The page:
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Moulin Rouge

also known as La Goulue

Artist: Henri de Toulouse-Lautrec
Created: 1891
Dimensions (cm): 117.0 x 191.0
Format: Lithograph in four colors (poster)
Location: Private collection

Though he had been respected in some circles before he painted Moulin Rouge, this piece cemented Toulouse-Lautrec's reputation both professionally and artistically. It garnered considerable positive attention from critics and the press, and he was never at a loss for commissions after this.

Overall, the piece is typical of a Toulouse-Lautrec poster. There generally a lack of detail and a flatness to the entire work; colors are muted and understated, even the beautiful gray and ochre of the dancer's petticoats. This enhanced reduction of pictorial components was the single most important marker of his transition from painting to poster-making.

Despite being in neither the foreground nor the background, the dancer is clearly the focus of the piece. The dancer in question is La Goulue, one of the most famous cabaret dancers in Paris at the time, and her pose is quite deliberate. La Goulue was widely known for her energetic, even chaotic dancing style--it was basically a hide-and-seek show of her flesh amid layers of swirling cloth, lace underskirts, and dark stockings. Toulouse-Lautrec paints her in a way as to capture both the intensity of her movement and her act's main selling point.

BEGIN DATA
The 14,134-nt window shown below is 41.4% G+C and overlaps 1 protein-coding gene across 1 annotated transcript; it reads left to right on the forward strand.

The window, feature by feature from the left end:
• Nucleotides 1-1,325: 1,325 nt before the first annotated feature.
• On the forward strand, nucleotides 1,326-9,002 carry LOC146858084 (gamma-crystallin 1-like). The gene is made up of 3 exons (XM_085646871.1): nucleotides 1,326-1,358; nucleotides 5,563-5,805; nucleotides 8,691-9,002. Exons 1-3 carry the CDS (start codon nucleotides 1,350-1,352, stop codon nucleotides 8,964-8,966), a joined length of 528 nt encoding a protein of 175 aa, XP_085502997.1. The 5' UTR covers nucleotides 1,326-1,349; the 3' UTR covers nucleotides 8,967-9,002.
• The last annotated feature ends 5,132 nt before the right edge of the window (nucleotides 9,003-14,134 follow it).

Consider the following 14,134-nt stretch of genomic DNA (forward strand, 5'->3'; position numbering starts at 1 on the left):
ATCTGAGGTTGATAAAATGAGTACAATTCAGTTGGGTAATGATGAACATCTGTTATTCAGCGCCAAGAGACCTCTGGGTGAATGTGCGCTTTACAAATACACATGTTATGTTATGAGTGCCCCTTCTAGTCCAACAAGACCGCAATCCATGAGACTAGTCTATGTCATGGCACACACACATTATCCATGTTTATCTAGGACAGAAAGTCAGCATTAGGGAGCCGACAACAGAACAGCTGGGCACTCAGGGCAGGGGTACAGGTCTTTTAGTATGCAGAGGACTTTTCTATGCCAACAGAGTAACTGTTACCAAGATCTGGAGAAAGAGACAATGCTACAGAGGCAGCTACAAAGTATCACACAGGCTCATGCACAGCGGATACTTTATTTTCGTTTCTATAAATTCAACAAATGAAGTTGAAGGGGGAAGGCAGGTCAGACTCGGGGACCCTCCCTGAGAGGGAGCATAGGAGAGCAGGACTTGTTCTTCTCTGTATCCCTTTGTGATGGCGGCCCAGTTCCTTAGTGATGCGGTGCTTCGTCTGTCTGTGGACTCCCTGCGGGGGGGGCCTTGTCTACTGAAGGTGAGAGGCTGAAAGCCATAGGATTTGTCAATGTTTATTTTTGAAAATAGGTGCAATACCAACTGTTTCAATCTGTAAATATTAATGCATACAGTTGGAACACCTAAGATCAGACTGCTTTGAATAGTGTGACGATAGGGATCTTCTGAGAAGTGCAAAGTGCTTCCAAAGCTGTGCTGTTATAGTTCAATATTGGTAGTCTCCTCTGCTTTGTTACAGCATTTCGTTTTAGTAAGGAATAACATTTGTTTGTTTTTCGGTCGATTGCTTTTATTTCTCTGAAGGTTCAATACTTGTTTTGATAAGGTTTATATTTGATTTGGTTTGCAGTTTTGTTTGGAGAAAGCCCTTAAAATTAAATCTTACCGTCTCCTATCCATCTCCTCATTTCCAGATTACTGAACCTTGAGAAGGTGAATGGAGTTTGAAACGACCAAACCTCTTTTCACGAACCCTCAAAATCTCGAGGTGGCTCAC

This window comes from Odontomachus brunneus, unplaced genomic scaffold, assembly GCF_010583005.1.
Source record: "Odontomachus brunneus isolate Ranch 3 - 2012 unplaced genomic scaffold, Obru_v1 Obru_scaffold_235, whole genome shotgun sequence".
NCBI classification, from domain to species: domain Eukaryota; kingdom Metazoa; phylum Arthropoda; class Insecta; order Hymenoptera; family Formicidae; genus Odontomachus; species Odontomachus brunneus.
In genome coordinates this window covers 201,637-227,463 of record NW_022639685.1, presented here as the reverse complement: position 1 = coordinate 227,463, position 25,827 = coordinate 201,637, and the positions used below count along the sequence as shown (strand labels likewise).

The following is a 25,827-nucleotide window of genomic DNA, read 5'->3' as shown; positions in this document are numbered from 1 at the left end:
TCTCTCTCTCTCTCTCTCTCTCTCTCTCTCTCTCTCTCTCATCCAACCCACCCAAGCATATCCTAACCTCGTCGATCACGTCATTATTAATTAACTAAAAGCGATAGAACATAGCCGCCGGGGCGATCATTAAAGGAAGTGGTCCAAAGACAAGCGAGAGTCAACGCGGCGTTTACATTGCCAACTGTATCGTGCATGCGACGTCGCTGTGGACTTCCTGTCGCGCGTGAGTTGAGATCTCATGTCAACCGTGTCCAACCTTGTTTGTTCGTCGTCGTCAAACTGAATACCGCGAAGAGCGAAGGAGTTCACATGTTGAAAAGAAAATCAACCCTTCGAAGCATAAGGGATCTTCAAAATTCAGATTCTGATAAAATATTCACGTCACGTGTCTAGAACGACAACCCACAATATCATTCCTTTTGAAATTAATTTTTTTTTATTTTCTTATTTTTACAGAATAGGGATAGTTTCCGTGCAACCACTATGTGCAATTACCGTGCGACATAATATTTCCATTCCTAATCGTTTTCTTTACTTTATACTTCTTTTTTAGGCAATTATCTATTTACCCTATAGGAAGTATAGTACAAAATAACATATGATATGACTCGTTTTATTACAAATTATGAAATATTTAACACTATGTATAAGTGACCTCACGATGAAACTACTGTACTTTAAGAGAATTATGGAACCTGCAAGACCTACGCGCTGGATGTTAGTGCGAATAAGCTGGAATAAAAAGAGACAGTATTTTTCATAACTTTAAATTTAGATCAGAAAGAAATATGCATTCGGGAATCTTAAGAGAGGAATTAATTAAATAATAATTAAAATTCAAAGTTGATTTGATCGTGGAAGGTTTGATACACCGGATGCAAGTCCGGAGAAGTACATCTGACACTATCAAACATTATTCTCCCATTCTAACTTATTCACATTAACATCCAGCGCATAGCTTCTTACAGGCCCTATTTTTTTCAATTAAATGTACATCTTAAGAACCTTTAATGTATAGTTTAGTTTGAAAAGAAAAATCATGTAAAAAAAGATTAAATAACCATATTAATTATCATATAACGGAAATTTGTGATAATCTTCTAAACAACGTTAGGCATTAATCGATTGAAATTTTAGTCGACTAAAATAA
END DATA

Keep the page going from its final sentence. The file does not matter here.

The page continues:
The row of dark figures forming the background against which La Goulue dances have two sources of inspiration: that of the silhouetted figures common to Japanese woodblock prints, and the shadow plays popular at the Chat Noir cabaret. The large, almost life-sized figure in the foreground serves a complimentary function to the background row. Essentially, La Goulue's action is framed between two dark planes of relative inactivity, drawing further attention to her action and emphasizing the scant, simple detail in which she is painted.


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